Living with a cat that loves nothing better than to ambush your legs, or attack you when you try to stroke it can be very unpleasant and often extremely painful! Treatment of aggressive behaviour can be very successful; however, it does require understanding of why the cat is motivated to show aggression.
The two main reasons for aggression to develop in cats are because of fear, or because they have learnt an inappropriate way of interacting with their owner. Fear aggression is a defence strategy, which occurs when the cat is feeling threatened. Play behaviour can be termed aggressive when it is directed at an inappropriate target, e.g. human hands and feet.
In order to learn that different situations are ‘normal’ and ‘safe’, cats have to experience them very early in life. Things that are not encountered early on will be more likely to be scary to a cat when it encounters them later in life. Cats that were not well socialised with people as young kittens (between 2 and 8 weeks of age) will be less likely to approach people and may feel threatened by contact with people.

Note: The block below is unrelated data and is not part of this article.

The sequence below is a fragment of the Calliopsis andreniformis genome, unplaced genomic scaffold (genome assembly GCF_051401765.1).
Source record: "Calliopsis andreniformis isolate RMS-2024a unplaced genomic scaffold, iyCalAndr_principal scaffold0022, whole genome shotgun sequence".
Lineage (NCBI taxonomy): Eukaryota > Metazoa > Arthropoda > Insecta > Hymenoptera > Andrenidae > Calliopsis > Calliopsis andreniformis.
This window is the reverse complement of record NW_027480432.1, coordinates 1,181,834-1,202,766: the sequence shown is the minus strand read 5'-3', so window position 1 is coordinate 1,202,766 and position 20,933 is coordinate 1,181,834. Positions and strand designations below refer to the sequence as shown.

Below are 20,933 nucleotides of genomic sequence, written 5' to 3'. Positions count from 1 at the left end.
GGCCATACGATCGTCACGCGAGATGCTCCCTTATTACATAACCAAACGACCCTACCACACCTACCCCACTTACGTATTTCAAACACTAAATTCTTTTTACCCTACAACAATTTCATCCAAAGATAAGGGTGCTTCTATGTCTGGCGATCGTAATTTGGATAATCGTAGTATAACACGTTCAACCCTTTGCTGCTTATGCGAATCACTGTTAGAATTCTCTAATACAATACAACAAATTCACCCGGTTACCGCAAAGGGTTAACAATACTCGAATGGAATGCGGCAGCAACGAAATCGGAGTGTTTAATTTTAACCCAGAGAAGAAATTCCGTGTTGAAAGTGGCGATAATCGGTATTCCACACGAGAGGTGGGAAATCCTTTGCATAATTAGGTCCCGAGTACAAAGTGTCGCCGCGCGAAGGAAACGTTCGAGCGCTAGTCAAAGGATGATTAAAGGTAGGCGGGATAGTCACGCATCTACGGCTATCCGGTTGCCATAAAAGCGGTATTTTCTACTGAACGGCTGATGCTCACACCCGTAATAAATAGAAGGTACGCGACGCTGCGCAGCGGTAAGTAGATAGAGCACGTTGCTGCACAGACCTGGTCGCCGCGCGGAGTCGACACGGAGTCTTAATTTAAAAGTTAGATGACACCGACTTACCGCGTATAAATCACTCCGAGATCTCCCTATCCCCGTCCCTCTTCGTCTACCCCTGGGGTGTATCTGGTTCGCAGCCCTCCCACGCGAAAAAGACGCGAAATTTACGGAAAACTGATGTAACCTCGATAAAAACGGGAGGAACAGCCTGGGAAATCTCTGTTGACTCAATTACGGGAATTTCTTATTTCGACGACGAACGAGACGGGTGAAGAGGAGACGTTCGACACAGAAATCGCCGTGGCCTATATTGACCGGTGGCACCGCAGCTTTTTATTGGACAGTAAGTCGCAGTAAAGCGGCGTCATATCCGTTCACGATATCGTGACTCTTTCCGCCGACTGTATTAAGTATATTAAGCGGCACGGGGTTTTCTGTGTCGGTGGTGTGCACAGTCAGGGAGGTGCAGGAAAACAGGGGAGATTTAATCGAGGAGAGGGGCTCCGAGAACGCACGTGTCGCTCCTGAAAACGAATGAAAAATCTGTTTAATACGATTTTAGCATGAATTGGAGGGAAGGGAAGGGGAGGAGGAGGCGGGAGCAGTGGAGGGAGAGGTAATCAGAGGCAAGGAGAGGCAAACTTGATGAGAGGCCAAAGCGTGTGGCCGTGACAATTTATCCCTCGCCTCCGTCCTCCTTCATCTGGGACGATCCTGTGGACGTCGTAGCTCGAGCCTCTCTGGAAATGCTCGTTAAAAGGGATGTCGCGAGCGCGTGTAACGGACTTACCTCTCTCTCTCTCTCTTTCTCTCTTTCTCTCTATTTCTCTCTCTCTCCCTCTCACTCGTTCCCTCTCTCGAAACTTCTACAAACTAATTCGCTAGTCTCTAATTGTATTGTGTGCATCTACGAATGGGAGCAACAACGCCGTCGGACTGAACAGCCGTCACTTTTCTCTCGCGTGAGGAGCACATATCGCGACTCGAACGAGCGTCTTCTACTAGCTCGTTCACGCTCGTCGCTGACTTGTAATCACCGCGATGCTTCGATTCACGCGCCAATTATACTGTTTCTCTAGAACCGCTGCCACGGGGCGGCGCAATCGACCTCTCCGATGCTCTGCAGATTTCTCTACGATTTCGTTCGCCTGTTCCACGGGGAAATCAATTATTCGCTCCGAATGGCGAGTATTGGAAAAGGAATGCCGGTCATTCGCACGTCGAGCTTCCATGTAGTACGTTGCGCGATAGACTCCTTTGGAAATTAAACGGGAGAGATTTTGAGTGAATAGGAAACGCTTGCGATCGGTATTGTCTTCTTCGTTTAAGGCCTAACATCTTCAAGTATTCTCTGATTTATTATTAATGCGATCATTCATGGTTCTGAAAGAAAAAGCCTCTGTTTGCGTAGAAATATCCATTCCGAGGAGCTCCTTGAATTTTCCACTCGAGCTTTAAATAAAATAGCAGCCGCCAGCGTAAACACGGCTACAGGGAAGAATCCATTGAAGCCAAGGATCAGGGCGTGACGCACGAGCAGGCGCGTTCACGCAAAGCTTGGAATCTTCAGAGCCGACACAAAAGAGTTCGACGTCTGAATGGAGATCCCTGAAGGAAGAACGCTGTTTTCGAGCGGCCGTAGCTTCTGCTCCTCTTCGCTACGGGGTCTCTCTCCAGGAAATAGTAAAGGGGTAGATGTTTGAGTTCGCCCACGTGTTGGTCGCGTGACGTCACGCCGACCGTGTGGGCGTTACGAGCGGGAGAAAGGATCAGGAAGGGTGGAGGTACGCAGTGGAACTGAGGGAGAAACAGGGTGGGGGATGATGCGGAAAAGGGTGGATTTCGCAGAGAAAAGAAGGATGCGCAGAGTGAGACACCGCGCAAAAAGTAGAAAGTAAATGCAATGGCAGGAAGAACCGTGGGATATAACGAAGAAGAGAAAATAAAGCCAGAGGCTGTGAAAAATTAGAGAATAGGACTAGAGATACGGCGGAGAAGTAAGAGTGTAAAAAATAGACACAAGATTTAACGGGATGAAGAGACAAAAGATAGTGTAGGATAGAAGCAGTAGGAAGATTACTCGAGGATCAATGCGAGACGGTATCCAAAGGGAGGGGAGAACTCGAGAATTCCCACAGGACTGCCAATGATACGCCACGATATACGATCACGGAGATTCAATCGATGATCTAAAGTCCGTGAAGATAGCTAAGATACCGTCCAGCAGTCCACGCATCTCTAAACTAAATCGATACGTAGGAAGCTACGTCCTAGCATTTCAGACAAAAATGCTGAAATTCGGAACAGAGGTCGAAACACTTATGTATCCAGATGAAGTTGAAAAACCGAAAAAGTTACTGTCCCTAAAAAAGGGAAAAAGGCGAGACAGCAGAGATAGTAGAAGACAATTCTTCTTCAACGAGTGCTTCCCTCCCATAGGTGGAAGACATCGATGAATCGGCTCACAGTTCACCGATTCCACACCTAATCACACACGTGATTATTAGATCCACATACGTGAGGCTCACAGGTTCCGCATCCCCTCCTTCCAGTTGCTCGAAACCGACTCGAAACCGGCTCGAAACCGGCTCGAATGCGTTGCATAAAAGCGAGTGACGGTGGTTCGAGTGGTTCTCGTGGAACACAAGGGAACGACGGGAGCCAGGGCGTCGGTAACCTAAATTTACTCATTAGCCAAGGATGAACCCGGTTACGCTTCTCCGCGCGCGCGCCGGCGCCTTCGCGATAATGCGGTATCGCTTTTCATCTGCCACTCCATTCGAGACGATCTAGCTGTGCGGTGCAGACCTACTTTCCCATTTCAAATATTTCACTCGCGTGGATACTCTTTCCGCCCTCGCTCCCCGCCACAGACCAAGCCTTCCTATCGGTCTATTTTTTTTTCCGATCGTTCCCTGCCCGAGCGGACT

Other cats may become fearful due to a bad experience with people later in life. Individual cats can feel threatened by different ‘levels’ of interaction with people, e.g. one cat might feel threatened by a person approaching, while another enjoys close contact but feels threatened when picked up.
If a cat shows aggression and the person moves away or puts them down, then that aggressive behaviour has been successful. Consequently, every time a person approaches and the cat shows aggression, the aggressive behaviour becomes increasingly established as a successful response to this ‘threat’.